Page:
Wednesday, October 22, 2014

The Non-Political Party, Can It Ever Win?

I met Mike Kozikowski in 1998.  I was running for the U.S. House of Representatives as a first time candidate on the New Jersey Libertarian Party ticket.  Mike was a UAW shop steward and a staunch Democrat.  He is now also the 12- year incumbent Recorder of Deeds* in New Castle County, Delaware.

Over beer and crabs at the UAW Hall, Mike asked what I planned to do for the working man.  I gave him the typical libertarian line that I wanted to reduce government and slash taxes so as to put money back in workers’ pockets, to reduce burdensome regulation so a as to unleash innovation, investment and fuel economic growth that would benefit everyone.

He was not impressed.  He wanted me to do things for his guys by doing things to other guys.  He wanted me to give things to his peeps by taking away from others.  As Franz Oppenheimer would say, he wanted me to us the “political means” of force and coercion to rob from others for the benefit of his union bros. 

In America there are conservative parties and there are constitutional parties but there is only one party that will call a spade a spade call taxation what it is, “theft”.  It is stealing from a producer / tax-payer for the benefit of a tax consumer.  As the only party that is opposed to the political means of wealth redistribution, the Libertarian Party must be considered to be a non-political party.

The question is, can a non-political party be expected to win political contests?

The good news is that Americans are becoming more apt to voice libertarian sentiments when queried by pollsters.   CNN:
“has regularly asked a pair of questions that touch on libertarian views of the economy and society:
Some people think the government is trying to do too many things that should be left to individuals and businesses. Others think that government should do more to solve our country’s problems. Which comes closer to your own view?
Some people think the government should promote traditional values in our society. Others think the government should not favor any particular set of values. Which comes closer to your own view?
A libertarian, someone who believes that the government is best when it governs least, would typically choose the first view in the first question and the second view in the second.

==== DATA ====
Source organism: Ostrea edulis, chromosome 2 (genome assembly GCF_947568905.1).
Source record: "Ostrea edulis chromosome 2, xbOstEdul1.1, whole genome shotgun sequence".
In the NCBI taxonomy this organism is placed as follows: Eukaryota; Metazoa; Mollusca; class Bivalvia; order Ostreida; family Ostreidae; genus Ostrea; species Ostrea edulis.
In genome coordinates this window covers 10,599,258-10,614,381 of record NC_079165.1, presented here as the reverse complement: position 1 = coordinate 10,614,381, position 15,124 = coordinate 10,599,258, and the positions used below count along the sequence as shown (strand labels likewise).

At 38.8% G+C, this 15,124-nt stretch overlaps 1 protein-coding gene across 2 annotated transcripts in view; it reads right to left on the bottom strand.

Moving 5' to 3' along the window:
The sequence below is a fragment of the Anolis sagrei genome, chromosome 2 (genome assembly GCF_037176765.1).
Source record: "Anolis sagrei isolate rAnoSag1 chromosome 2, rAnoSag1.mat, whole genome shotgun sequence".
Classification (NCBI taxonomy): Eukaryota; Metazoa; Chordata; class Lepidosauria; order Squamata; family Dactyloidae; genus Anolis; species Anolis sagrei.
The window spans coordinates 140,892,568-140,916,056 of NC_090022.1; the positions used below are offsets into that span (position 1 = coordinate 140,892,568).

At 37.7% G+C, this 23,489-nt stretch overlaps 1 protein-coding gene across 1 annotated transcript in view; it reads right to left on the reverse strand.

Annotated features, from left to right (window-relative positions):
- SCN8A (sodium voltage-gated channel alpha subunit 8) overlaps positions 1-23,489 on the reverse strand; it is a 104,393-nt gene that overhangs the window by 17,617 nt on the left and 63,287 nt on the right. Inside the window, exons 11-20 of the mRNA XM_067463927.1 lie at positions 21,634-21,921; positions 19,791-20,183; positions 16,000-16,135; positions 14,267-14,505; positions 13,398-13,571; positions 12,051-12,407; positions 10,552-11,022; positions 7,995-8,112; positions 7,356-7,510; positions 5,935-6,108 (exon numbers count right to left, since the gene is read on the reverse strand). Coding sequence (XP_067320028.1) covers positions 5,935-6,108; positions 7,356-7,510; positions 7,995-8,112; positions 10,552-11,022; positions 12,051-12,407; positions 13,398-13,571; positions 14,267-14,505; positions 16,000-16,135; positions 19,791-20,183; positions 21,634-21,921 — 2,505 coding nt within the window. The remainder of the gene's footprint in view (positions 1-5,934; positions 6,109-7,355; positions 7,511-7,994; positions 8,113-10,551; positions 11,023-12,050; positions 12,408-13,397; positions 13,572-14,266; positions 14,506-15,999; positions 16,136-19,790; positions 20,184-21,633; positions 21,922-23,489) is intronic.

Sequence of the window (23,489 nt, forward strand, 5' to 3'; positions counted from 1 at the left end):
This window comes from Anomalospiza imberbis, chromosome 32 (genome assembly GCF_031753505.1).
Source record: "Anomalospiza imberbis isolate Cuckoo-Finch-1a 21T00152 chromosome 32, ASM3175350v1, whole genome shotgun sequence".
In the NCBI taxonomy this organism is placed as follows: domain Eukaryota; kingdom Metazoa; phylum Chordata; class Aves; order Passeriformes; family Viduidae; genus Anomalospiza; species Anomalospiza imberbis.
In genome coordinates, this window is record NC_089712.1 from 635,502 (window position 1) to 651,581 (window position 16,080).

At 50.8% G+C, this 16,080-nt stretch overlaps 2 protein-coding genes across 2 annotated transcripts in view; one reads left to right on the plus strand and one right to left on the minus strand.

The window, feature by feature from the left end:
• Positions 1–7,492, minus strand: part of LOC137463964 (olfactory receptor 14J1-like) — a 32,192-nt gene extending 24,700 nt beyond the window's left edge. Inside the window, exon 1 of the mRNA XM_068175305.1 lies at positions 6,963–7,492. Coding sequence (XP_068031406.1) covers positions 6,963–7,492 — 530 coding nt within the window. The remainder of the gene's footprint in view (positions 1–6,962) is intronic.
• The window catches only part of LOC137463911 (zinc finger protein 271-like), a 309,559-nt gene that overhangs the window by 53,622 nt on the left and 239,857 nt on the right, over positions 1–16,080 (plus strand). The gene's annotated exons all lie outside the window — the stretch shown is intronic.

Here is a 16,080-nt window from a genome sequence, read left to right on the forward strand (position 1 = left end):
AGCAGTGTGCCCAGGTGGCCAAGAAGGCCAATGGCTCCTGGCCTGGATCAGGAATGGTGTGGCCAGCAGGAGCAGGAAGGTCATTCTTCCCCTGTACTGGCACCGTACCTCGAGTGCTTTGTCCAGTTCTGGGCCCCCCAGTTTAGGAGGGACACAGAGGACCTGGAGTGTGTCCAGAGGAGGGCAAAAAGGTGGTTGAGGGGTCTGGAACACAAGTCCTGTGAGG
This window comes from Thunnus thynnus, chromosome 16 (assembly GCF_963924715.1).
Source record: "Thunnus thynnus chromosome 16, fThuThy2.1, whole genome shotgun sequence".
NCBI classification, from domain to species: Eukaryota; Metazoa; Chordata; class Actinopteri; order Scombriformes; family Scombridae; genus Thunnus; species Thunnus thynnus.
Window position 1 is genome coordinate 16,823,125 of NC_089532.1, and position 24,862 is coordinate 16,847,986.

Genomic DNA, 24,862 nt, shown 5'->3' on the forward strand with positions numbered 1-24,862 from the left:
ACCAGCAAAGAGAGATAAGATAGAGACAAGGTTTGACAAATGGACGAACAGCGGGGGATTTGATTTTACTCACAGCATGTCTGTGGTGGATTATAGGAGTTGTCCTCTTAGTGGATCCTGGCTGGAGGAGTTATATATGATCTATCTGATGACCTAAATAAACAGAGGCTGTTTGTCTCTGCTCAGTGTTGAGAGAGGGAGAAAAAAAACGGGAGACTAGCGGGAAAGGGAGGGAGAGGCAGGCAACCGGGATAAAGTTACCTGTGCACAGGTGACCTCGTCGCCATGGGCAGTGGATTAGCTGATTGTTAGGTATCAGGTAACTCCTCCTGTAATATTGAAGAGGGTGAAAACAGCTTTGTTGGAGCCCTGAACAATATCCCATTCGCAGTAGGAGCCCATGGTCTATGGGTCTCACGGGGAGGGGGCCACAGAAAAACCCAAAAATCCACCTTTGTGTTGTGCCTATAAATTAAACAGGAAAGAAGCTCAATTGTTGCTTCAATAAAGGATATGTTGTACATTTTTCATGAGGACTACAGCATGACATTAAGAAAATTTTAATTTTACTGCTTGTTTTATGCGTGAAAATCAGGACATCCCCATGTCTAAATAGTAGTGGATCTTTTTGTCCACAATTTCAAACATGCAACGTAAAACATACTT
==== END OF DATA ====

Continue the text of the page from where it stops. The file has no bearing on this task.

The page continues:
As of June 2014, the libertarian index was at an all-time high.

The bad news is that many people are unwilling to trust politicians of any stripe to wipe away all government set aides.  They suspect that their little piece of the rock will be chipped away while that of others who are more connected will hold onto theirs.  I can’t say that I blame them or that their fears are unfounded. 
Do not expect Americans to vote en masse for a party that will not vow to protect their narrow interests while possibly letting the other guys slip by.  David Stockman’s classic saga The Triumph of Politics recounts how the ostensibly ant-government Reagan administration was undone by infighting and turf wars to protect well-heeled interest groups.
So do we despair?  No.  Let’s take heart from the track record of the socialists and Marxists.  While theses “fringe” parties never enjoyed significant electoral success in America, they did manage to implement almost their entire agenda over the course of decades.
 Instead freedom lovers must defeat the system issue by issue.  We are winning on school choice, pot, government snooping and the right to bear arms.  The Tenth Amendment Center reports on nullification victories every day.  Traditionally “pro-business” Republicans are awakening to the evils of crony capitalism and out of control central bankers.  Despite the fact the Obamacare is the law of the land, no one really seems to like it.  It has become the poster child for government overreach.  Bitcoin promises to make Ron Paul’s vision of competitive currency a reality.
So libertarians, keep on fighting your electoral battles as I have done twice.  Use your soapbox to spread the gospel of liberty and give voters a real choice.  But do not expect to harvest the fruits of your labor on Election Day.  That will come law by law, statute by statute and state by state.

*An elected off in Delaware if you can believe it.  Also a nice way to reward Party toadies.


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